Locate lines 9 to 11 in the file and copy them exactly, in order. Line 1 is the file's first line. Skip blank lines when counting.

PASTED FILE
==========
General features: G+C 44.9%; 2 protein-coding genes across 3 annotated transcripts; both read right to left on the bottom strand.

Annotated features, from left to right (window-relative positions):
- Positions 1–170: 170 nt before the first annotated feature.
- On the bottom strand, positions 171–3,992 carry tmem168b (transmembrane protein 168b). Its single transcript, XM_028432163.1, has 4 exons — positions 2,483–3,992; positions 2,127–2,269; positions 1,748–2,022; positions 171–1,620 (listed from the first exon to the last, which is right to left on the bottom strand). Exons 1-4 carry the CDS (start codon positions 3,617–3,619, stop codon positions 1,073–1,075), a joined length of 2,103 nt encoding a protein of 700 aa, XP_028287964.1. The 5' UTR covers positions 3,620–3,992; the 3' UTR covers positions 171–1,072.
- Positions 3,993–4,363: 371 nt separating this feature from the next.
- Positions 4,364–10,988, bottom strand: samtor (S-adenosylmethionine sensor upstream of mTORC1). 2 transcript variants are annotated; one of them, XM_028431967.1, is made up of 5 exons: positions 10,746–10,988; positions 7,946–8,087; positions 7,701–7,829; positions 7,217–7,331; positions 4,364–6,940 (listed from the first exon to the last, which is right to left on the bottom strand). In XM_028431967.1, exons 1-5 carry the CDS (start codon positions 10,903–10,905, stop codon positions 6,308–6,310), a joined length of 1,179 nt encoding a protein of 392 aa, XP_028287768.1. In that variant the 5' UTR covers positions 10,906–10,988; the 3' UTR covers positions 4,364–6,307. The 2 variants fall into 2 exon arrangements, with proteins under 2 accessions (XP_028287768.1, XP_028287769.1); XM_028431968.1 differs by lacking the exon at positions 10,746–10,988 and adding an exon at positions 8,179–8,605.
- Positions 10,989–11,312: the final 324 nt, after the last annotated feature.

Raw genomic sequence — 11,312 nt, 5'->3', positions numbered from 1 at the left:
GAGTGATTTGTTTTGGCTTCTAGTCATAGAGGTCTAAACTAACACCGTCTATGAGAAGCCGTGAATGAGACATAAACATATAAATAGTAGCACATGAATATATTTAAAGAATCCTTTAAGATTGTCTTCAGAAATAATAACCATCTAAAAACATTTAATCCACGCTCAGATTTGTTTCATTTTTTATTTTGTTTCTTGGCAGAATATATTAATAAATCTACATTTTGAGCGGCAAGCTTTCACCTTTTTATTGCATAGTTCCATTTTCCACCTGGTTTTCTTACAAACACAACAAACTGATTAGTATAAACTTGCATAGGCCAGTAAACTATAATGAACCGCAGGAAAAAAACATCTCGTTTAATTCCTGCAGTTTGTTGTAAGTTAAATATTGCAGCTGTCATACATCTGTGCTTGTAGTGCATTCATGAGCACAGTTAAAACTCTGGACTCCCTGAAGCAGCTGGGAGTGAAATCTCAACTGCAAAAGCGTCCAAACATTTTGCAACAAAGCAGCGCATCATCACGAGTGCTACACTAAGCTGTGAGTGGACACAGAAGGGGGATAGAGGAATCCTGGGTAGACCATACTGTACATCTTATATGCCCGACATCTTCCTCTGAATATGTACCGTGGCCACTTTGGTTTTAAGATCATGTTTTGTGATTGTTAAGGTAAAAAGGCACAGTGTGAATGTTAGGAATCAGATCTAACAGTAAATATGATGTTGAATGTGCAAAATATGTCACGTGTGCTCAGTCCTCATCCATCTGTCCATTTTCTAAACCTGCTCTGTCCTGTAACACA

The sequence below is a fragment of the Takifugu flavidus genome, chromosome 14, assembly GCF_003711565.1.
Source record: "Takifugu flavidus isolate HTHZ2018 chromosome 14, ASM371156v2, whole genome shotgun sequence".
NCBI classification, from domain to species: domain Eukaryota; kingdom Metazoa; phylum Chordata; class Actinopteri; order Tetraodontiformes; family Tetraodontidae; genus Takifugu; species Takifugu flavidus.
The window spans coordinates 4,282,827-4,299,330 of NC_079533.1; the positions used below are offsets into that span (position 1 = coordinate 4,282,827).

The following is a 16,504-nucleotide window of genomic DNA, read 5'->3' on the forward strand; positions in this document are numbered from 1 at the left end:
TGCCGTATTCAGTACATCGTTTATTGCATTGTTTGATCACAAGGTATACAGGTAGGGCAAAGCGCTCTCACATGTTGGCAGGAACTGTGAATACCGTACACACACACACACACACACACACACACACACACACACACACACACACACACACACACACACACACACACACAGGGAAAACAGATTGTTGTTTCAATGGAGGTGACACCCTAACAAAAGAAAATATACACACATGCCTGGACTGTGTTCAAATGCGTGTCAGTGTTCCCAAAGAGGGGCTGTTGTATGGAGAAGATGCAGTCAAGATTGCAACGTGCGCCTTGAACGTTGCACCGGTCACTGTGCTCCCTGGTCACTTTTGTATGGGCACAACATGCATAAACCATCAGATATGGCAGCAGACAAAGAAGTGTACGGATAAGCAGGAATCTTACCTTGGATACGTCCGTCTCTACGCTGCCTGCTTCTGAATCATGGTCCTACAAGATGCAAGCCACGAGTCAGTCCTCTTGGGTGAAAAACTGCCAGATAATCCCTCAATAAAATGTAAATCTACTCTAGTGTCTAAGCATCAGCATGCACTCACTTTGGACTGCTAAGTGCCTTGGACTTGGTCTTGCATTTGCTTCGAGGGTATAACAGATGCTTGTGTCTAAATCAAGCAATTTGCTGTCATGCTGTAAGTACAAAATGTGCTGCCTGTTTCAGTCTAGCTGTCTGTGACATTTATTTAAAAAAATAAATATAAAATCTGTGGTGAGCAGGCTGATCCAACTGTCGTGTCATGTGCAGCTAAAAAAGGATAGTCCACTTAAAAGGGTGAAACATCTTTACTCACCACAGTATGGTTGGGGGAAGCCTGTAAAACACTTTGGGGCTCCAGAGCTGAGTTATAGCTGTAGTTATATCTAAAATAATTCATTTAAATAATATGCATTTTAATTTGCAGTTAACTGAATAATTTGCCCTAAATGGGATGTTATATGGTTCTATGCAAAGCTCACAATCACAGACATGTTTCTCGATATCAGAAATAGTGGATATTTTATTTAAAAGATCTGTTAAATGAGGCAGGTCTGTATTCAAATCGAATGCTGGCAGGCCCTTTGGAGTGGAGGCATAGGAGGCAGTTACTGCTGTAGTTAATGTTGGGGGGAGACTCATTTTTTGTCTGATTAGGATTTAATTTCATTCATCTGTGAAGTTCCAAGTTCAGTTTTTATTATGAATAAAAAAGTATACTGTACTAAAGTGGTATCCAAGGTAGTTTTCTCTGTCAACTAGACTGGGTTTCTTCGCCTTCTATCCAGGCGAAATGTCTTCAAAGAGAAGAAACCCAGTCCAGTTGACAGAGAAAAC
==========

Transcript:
GAGTGATTTGTTTTGGCTTCTAGTCATAGAGGTCTAAACTAACACCGTCTATGAGAAGCCGTGAATGAGACATAAACATATAAATAGTAGCACATGAATATATTTAAAGAATCCTTTAAGATTGTCTTCAGAAATAATAACCATCTAAAAACATTTAATCCACGCTCAGATTTGTTTCATTTTTTATTTTGTTTCTTGGCAGAATATATTAATAAATCTACATTTTGAGCGGCAAGCTTTCACCTTTTTATTGCATAGTTCCATTTTCCACCTGGTTTTCTTACAAACACAACAAACTGATTAGTATAAACTTGCATAGGCCAGTAAACTATAATGAACCGCAGGAAAAAAACATCTCGTTTAATTCCTGCAGTTTGTTGTAAGTTAAATATTGCAGCTGTCATACATCTGTGCTTGTAGTGCATTCATGAGCACAGTTAAAACTCTGGACTCCCTGAAGCAGCTGGGAGTGAAATCTCAACTGCAAAAGCGTCCAAACATTTTGCAACAAAGCAGCGCATCATCACGAGTGCTACACTAAGCTGTGAGTGGACACAGAAGGGGGATAGAGGAATCCTGGGTAGACCATACTGTACATCTTATATGCCCGACATCTTCCTCTGAATATGTACCGTGGCCACTTTGGTTTTAAGATCATGTTTTGTGATTGTTAAGGTAAAAAGGCACAGTGTGAATGTTAGGAATCAGATCTAACAGTAAATATGATGTTGAATGTGCAAAATATGTCACGTGTGCTCAGTCCTCATCCATCTGTCCATTTTCTAAACCTGCTCTGTCCTGTAACACA

The sequence below is a fragment of the Takifugu flavidus genome, chromosome 14, assembly GCF_003711565.1.
Source record: "Takifugu flavidus isolate HTHZ2018 chromosome 14, ASM371156v2, whole genome shotgun sequence".